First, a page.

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South China Morning Post: China and Russia are 'almost certainly' weaponizing gold

Section: Daily Dispatches

Move Over, Cryptocurrency -- Gold Could Have the Last Laugh This Year

By Anthony Rowley
South China Morning Post, Hong Kong
Sunday, January 15, 2023

There has been considerable excitement in the gold market lately with the price touching US1,900 an ounce last year and appearing likely to breach US$2,000 before long. But what is happening below the radar with the huge buildup of central bank gold holdings is of greater interest.

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The People's Bank of China and Russia's central bank have been buying heavily, and while this may appear to be little more than shrewd, given that inflation is set to continue rising (even if at a slowing pace), these purchases have wider monetary and strategic significance.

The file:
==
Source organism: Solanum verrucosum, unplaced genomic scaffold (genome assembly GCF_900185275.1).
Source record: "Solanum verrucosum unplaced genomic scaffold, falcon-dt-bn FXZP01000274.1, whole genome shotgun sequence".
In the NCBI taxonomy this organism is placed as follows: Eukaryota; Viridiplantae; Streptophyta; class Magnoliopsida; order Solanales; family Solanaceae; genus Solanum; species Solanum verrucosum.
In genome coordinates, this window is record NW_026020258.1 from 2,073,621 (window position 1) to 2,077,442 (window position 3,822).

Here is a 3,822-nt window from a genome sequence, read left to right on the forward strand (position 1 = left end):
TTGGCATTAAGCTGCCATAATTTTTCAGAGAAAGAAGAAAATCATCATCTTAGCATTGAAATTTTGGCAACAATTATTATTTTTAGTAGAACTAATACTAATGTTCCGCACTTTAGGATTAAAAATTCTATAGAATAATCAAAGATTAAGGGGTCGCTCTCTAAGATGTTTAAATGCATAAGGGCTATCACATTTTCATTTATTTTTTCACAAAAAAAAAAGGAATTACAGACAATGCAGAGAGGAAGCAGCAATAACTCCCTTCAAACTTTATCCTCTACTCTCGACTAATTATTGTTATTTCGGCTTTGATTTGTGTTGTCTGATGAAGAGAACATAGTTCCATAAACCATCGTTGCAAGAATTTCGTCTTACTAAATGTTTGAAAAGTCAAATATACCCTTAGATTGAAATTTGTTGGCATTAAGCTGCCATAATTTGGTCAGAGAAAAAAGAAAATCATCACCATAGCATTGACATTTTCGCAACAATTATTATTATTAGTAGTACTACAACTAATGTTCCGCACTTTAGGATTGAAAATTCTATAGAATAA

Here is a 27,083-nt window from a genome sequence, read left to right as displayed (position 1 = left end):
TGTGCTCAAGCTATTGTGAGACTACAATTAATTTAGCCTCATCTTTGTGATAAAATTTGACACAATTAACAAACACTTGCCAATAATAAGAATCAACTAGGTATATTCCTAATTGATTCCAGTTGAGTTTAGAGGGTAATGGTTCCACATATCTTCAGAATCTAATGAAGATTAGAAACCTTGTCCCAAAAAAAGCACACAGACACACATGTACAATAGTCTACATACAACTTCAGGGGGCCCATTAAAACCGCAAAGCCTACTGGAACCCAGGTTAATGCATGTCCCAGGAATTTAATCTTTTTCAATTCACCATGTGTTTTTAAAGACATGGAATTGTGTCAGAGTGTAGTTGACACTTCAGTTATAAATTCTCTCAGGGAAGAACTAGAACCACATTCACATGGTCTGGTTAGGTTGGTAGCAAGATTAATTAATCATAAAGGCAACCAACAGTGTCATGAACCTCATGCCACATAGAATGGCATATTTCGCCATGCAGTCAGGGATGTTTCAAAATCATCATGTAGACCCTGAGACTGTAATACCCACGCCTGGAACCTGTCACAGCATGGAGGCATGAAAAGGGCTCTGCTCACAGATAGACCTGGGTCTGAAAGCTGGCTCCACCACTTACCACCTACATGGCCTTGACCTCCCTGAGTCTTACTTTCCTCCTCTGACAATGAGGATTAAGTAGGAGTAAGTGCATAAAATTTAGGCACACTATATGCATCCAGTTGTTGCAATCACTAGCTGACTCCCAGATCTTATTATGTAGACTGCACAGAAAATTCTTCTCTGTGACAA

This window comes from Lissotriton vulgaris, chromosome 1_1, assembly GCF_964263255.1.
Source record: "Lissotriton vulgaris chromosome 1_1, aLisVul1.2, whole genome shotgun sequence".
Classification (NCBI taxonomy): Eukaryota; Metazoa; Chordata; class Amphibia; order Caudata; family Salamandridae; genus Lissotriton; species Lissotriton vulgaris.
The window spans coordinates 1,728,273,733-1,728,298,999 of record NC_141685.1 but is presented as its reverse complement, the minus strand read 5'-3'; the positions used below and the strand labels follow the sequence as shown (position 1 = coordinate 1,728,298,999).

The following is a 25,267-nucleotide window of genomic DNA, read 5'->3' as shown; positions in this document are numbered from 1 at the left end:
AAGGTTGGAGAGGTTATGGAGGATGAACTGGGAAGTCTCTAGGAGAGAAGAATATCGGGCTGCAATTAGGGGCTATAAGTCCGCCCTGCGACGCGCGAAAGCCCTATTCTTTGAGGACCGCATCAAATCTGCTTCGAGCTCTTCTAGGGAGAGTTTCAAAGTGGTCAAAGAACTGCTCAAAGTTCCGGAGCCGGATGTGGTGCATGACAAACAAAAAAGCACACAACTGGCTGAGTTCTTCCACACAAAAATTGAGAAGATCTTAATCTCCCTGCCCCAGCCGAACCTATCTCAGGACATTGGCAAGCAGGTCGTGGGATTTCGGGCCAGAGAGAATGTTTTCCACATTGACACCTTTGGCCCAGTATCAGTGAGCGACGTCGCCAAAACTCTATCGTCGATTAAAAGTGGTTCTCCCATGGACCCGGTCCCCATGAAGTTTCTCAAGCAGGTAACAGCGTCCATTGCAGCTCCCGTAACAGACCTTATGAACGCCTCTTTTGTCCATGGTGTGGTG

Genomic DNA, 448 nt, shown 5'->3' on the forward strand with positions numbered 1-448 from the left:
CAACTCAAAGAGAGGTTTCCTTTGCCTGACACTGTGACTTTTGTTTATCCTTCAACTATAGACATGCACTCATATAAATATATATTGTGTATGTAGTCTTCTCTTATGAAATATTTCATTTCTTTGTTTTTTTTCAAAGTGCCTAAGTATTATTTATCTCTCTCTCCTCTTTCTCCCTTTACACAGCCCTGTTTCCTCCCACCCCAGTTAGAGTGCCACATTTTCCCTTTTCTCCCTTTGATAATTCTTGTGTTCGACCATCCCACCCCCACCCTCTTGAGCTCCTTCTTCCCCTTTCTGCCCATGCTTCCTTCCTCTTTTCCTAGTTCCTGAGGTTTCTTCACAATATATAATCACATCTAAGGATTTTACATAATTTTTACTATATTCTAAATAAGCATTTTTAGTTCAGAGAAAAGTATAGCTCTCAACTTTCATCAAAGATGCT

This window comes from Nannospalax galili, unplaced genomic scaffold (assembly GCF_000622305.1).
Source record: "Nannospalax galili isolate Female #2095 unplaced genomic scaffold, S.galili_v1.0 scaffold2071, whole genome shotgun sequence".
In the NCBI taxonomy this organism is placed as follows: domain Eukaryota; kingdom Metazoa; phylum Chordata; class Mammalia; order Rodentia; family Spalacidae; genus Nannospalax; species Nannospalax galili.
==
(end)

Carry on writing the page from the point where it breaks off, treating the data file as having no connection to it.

They signify further challenges to the global financial and monetary order in 2023 as China and Russia seek, for their own separate reasons, to counter what has in effect become a tyranny of dollar domination. And they point to growing distrust and geopolitical tension between major economic powers. ...

So, given that these two countries together represent a major force in global gold holdings as well as production, what are the likely implications of the relatively sudden buildup of gold reserves by their central banks? Are they "weaponising" the precious metal? Almost certainly, yes, and what more effective time to do so than when inflation is eroding the value of paper currencies (the dollar included), cryptocurrencies are losing their appeal as a supposed new form of "digital gold," and investment demand for gold is rising? ...

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